Compare Data from Two SQL Server Tables
Several years ago, I tried to figure out how to compare two tables. My goal was to highlight the differences of the data between the two tables. The situation was your typical TableB was a backup of TableA before we performed some updates. You may be able to guess, but things didn't go as expected. At that time, I had no idea how to return the differences. My manager suggested using something like a delta sync. Well, I didn't have any idea what that was either; keep in mind this was a long time ago. If you look up the word delta in the dictionary, it has several meanings. The one which resonated with me was "a difference between two things or values." After some research, I was off and running. Throughout the years, I've used several methods to compare tables. One has always stood out to me as the simplest.
In this tip, I'll explore using an often-neglected method for comparing two tables. There are undoubtedly multiple ways to accomplish this goal. The most common approach has one glaring downside for me. The technique I'll present has always stuck with me, and maybe it will with you.
Building Your Dataset
To get started, let's go ahead and build a small dataset. You can easily add more rows if you would like. Please don't run these sample scripts in a production environment. You don't want your DBA asking why there's a database called SqlHabits.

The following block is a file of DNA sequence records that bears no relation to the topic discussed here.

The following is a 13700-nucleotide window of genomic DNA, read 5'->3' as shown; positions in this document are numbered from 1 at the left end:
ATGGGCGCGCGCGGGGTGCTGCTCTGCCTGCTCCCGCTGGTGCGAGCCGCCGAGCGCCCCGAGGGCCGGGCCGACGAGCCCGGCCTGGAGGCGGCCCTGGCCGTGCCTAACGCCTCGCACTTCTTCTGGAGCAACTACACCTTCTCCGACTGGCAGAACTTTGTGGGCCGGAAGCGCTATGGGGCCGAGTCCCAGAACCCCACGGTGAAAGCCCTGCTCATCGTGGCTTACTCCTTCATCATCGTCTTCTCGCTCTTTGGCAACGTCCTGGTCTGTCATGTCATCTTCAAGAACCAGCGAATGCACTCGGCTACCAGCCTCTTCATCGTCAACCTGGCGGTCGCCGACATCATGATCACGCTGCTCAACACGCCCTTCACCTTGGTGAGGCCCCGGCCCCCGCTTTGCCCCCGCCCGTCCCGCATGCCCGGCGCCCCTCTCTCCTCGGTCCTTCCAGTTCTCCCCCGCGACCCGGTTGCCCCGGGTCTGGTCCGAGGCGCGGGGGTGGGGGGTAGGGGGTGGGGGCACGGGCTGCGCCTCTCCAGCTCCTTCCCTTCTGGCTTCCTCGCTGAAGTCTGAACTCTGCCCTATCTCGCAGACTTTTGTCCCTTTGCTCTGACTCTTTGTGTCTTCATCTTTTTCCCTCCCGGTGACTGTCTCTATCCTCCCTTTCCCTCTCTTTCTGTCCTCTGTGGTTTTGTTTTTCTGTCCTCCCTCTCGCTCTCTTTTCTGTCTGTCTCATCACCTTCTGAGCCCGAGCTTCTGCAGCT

USE [master]; GO IF DATABASEPROPERTYEX('SqlHabits', 'Version') IS NOT NULL BEGIN ALTER DATABASE SqlHabits SET SINGLE_USER WITH ROLLBACK IMMEDIATE; DROP DATABASE SqlHabits; END; GO CREATE DATABASE SqlHabits; GO USE SqlHabits; GO CREATE TABLE dbo.SourceTable ( Id INT NOT NULL, FirstName NVARCHAR(250) NOT NULL, LastName NVARCHAR(250) NOT NULL, Email NVARCHAR(250) NULL ); GO CREATE TABLE dbo.DestinationTable ( Id INT NOT NULL, FirstName NVARCHAR(250) NOT NULL, LastName NVARCHAR(250) NOT NULL, Email NVARCHAR(250) NULL ); GO
The script above will create two tables. They're identical except for the name. In the example below, we load three rows into our SourceTable. Additionally, we're adding three rows to the destination. However, there are slight differences. Run the script below to follow along.
INSERT INTO dbo.SourceTable ( Id, FirstName, LastName, Email ) VALUES (1, 'Chip', 'Munk', '[email protected]'), (2, 'Frank', 'Enstein', '[email protected]'), (3, 'Penny', 'Wise', '[email protected]'); GO INSERT INTO dbo.DestinationTable ( Id, FirstName, LastName, Email ) VALUES (1, 'Chip', 'Munk', '[email protected]'), (2, 'Frank', 'Ensein', '[email protected]'), (3, 'Penny', 'Wise', NULL); GO